Your mother, grandmother, and great grandmother all soaked up the sun for generations and never got skin cancer. You tan and almost never burn, use SPF 30 sunscreen and the occasional tanning oil. Are you still at risk for developing skin cancer? Yes. A tan does not indicate good skin health; it is a response to injury caused by UV rays. Two million cases of skin cancer are diagnosed each year, and although most cases are easy to treat, some result in melanoma, which is the cause for most skin cancer deaths.
There are three main types of skin cancer: basal cell carcinoma, squamous cell carcinoma, and melanoma. Basal cell carcinoma usually appears as an open sore that will not heal; a raised, reddish patch or white bump. Squamous cell carcinoma appears as a raised wart-like sore, that is rough and scaly to the touch. If caught early enough, both basal cell carcinoma and squamous cell carcinoma are treatable. Melanoma is the deadliest and most aggressive form of skin cancer. It appears as an uneven mole that is brown, black or multicolored. Melanomas often develop in pre-existing moles and evolve into asymmetrical shapes.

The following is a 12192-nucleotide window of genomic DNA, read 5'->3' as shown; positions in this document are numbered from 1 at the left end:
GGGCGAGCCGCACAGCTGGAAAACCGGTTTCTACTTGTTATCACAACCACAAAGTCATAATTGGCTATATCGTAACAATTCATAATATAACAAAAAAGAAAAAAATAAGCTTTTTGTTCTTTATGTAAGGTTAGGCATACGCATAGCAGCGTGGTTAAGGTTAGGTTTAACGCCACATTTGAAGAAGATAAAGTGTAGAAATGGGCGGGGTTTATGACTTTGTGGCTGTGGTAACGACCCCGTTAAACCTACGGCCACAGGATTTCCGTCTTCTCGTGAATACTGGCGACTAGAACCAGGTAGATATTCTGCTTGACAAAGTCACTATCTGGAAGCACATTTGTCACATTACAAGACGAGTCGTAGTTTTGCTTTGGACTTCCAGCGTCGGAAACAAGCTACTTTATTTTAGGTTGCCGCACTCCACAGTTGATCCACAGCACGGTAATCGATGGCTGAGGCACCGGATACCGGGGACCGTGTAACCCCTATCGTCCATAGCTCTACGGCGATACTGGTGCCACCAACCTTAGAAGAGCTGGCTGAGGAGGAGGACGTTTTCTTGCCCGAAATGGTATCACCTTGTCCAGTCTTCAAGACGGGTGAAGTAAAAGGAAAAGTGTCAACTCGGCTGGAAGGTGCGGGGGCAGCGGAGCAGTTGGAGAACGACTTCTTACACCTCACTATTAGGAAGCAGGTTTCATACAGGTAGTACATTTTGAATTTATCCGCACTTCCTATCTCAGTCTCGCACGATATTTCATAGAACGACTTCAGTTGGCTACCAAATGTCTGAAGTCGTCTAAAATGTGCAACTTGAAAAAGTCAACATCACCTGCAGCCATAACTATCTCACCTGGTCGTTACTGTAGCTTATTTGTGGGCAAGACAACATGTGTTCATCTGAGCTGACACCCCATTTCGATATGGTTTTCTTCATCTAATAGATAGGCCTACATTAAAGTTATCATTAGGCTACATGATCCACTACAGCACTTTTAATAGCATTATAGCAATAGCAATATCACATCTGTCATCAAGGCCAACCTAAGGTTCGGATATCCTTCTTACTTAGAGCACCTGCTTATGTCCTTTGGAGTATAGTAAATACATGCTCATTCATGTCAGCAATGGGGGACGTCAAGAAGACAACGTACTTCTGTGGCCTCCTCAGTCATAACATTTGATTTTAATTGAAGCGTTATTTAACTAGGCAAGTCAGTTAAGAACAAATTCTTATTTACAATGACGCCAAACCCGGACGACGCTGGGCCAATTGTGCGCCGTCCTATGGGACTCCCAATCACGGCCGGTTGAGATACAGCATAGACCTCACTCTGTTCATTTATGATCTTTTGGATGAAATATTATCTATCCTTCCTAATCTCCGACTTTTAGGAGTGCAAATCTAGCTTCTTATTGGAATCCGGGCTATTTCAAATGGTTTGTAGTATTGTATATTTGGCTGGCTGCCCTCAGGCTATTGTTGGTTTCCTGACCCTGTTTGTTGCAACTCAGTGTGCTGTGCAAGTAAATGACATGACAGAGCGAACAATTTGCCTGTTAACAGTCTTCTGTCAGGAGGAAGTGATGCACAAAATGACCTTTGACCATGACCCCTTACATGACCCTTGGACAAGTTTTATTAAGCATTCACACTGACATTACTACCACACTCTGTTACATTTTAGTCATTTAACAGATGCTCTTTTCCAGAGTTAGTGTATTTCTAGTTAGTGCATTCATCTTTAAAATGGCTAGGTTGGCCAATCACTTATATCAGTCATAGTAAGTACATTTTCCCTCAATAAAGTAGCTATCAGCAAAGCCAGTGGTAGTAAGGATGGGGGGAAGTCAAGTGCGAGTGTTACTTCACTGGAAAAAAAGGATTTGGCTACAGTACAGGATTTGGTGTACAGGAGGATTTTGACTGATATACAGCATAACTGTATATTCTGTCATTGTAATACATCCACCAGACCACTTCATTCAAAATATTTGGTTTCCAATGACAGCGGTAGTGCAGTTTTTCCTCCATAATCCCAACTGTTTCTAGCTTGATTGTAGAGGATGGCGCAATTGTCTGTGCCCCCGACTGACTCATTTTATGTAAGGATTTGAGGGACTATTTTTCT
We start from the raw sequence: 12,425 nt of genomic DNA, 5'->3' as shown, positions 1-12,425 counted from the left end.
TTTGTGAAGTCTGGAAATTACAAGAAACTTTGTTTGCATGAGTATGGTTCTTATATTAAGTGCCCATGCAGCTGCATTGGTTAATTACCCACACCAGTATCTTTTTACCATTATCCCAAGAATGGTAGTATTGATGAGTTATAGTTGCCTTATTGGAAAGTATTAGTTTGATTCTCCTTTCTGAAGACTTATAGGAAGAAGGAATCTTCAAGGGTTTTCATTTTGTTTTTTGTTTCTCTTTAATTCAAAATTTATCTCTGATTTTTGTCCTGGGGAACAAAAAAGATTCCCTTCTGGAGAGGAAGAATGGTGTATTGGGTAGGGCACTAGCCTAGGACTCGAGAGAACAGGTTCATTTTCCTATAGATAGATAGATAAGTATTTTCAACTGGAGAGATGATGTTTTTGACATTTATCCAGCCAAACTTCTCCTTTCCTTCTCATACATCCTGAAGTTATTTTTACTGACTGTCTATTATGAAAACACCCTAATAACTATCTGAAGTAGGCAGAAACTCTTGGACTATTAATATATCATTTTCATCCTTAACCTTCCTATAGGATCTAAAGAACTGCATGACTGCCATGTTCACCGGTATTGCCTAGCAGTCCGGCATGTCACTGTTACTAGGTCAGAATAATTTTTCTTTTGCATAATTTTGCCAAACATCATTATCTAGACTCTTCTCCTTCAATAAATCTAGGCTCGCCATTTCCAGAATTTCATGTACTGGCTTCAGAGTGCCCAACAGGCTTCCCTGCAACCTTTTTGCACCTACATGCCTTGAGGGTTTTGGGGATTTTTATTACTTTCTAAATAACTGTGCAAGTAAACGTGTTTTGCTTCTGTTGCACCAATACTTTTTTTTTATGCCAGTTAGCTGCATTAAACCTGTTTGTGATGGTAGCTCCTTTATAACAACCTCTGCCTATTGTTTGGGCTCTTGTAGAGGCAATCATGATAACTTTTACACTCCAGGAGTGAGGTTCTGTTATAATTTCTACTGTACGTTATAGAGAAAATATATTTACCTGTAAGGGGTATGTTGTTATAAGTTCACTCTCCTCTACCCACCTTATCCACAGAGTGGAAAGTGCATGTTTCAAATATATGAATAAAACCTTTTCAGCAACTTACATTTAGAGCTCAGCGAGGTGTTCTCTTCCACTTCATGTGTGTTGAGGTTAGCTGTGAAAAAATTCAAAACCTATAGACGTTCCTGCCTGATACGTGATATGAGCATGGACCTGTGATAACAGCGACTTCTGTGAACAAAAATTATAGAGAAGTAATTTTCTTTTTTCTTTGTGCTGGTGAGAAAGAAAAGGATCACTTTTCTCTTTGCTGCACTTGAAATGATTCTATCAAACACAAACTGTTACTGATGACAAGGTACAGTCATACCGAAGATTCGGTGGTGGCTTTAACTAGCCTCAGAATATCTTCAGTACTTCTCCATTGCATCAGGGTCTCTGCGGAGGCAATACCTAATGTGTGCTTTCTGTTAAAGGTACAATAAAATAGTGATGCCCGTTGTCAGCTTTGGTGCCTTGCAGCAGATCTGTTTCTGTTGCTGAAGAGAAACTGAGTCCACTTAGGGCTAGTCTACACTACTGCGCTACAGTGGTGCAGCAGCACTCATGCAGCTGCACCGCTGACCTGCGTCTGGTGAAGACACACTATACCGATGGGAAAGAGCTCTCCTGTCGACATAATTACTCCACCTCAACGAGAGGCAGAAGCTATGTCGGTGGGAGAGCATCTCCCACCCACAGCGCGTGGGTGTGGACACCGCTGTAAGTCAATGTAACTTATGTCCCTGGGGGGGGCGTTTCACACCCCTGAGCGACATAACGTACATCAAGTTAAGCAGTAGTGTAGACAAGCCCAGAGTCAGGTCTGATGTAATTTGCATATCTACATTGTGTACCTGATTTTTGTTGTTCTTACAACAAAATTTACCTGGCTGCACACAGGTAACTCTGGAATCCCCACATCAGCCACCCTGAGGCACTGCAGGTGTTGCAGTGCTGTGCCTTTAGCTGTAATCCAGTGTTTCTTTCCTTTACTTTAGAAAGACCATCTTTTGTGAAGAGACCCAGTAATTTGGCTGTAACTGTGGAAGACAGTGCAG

There is an established list of signs to consult when looking for any suspicious marks on your skin: ABCDE. In addition, studies in recent years have added painful and itchy moles or spots to the list of skin cancer signs. St. Joseph Hospital dermatologist Dr. Matthew Goodman recommends checking your body once a year for potential signs of skin cancer. In this article on She Knows, he says that "melanoma can be anywhere; between your toes, under your tongue, or in and around your private areas. It's not limited to your arms, legs and head." Meaning, you can lather your body up with lotion until you feel like a slug, but are still at risk. Make sure to know your ABCDEs.
A: Asymmetry. This means that one half of a mole or mark does not match the other half.
B: Border. Irregular edges that can be ragged, wavy, or in any way misshapen.
C: Color. The color of the mole or spot is not the same all over; it can incorporate shades of black, brown, pink, red and white.
D: Diameter. The spot is larger than a pencil eraser, usually 6 millimeters across or more.
E: Evolving. You've noticed changes in the mole or spot: in its shape, color or size.
Of course, skin cancer isn't cookie cutter. Some melanomas do not fit the mold. Any changes you've noticed in moles, or new spots on your skin should be reported immediately to your doctor. Noticeable changes can include: itchy or painful sores, pigment spreading to the skin surrounding the mole, bleeding, oozing pus from the mole, a change in the texture of the mole, or any sore that does not want to heal. The American Academy of Dermatology published this Body Mole Map, a guide to your thorough skin exam.
>> Don't forget to check your body for other warning signs. Learn how to spot the signs of cervical cancer here!